Ethnographic fieldwork in organizations – such as corporations, state agencies, and international organizations – often entails that the ethnographer has to rely to a large extent on meetings as the primary point of access. Oftentimes, this involves doing fieldwork in workshops, at ceremonies, and at other staged, formal events. In addition, such fieldwork tends to be both multilocal, mobile, and discontinuous. It may not provide as much of a flavour of the different local sites and a sense of ‘being there' as one would wish for. The tendency in anthropology to favour the informal, the ‘genuine' or ‘authentic' as well as the spontaneous, may leave one with a lingering feeling of having to make do with second-rate material, i.e. the formal, the superficial, and the organized. To a large extent, the staged character of the social events that are accessible to the ethnographer suggests that s/he has been left of much of ‘what is really going on', and ‘what people are really up to.' Meetings, however, as organized and ritualized social events, may provide the ethnographer with a loupe through which key tenets of larger social groups and organizations, and big issues, may be carefully observed. In formal meetings, political priorities, economic values, and social priorities are often condensed, played out and negotiated, turning meetings into strategic sites from which to observe the organization at large. The paper is based on experiences from fieldwork in corporations, think thanks, and international organizations.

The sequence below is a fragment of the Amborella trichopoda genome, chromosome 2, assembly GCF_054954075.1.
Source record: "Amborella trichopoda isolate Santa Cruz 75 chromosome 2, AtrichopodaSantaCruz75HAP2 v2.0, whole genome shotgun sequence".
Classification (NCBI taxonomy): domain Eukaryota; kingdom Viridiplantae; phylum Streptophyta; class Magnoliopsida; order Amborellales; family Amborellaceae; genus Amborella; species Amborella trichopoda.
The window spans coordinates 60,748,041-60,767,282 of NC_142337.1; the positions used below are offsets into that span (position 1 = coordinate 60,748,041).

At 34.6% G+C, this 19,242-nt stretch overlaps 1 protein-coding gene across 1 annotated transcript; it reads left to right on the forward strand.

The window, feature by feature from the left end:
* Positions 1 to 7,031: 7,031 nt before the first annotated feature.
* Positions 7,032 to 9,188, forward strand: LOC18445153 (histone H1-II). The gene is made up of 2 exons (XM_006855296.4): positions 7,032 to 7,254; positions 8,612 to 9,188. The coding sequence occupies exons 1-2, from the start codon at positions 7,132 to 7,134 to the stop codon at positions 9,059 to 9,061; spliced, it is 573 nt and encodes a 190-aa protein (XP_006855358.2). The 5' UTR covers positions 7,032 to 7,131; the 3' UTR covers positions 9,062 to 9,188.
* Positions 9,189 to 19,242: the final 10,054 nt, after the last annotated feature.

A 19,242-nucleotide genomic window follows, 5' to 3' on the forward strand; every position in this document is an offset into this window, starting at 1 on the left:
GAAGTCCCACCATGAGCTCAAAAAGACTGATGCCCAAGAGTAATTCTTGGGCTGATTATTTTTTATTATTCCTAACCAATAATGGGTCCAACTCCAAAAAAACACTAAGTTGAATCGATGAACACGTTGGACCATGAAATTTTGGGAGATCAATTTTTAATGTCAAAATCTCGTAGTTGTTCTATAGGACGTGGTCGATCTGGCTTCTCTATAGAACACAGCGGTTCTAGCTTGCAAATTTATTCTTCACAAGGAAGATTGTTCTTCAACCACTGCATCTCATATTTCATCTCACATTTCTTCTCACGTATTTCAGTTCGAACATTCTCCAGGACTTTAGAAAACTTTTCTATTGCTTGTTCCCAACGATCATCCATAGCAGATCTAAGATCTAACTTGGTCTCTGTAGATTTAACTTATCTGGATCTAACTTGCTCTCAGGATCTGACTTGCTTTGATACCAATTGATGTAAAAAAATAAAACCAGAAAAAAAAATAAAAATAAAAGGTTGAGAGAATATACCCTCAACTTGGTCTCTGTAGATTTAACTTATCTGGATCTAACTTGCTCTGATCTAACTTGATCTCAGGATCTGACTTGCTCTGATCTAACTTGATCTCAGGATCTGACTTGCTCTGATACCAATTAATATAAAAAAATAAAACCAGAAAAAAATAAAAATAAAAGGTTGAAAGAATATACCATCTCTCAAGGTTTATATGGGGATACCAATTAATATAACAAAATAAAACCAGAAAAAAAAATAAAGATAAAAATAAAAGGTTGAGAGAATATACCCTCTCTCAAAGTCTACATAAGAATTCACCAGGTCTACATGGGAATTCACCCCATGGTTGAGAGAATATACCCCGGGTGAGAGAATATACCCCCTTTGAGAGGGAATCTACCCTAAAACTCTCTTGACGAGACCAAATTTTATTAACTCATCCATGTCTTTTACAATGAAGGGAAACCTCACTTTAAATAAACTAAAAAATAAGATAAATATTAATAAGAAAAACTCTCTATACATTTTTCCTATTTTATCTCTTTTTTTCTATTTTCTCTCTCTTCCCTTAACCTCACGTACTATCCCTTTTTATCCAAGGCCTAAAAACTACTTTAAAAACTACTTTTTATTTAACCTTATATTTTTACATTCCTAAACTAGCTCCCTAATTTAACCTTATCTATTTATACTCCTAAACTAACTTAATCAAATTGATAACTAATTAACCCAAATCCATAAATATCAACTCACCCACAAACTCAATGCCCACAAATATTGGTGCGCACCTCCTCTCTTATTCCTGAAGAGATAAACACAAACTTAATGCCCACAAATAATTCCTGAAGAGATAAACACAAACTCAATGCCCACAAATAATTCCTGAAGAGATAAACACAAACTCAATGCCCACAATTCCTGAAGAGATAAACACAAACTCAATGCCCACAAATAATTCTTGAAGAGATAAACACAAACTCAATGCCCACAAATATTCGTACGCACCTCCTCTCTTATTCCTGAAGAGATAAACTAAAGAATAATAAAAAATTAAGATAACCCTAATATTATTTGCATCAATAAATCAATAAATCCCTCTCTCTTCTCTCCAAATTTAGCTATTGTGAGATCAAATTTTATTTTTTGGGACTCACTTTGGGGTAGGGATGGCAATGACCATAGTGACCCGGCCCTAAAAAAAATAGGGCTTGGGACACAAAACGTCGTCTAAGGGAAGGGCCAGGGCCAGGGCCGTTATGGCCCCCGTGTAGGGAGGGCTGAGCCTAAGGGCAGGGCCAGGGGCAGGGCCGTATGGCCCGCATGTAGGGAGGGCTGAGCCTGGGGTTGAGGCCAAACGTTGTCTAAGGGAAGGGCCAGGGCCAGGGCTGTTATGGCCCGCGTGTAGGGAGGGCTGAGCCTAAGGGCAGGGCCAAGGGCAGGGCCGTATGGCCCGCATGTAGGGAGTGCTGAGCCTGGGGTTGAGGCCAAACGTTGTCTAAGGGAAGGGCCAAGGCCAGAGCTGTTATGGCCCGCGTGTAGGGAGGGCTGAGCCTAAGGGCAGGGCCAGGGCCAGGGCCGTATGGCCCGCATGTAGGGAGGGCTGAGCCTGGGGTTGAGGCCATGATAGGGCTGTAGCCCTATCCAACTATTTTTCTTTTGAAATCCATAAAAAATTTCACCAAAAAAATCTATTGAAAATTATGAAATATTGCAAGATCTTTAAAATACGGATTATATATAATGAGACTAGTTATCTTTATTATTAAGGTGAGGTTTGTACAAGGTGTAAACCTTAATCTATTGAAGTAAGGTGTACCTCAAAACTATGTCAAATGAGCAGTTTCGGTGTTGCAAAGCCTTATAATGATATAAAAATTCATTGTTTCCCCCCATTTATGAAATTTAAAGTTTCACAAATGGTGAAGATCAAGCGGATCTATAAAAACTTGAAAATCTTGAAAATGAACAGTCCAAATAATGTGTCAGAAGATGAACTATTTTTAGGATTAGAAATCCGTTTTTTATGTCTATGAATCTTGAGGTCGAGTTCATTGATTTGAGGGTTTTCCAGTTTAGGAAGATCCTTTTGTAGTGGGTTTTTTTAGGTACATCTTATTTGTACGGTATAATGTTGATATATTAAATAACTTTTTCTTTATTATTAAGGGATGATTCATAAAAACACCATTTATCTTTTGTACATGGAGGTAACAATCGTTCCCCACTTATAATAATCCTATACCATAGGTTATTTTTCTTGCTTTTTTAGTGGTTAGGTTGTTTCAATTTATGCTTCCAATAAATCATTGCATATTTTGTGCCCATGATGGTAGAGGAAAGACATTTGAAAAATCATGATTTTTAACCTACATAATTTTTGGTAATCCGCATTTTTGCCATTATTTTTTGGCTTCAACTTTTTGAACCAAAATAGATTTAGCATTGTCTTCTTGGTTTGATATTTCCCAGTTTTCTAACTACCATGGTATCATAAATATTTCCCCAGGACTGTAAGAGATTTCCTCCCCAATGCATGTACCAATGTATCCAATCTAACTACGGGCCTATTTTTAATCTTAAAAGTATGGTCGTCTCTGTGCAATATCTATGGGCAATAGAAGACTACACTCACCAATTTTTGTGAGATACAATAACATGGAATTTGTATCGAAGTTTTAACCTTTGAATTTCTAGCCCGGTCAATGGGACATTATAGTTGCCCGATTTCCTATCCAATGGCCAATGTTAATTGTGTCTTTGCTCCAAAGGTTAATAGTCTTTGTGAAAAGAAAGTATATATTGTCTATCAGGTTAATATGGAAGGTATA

• 278.
    Garsten, Christina
    et al.
    Stockholm University, Faculty of Social Sciences, Department of Social Anthropology. Stockholm University, Faculty of Social Sciences, Stockholm Centre for Organizational Research (SCORE). Copenhagen Business School, Denmark.
    Sörbom, Adrienne
    Stockholm University, Faculty of Social Sciences, Stockholm Centre for Organizational Research (SCORE). Södertörn University College, Sweden.
    Small places, big stakes: "Meetings" as moments of ethnographic momentum2016Conference paper (Other academic)
    Abstract [en]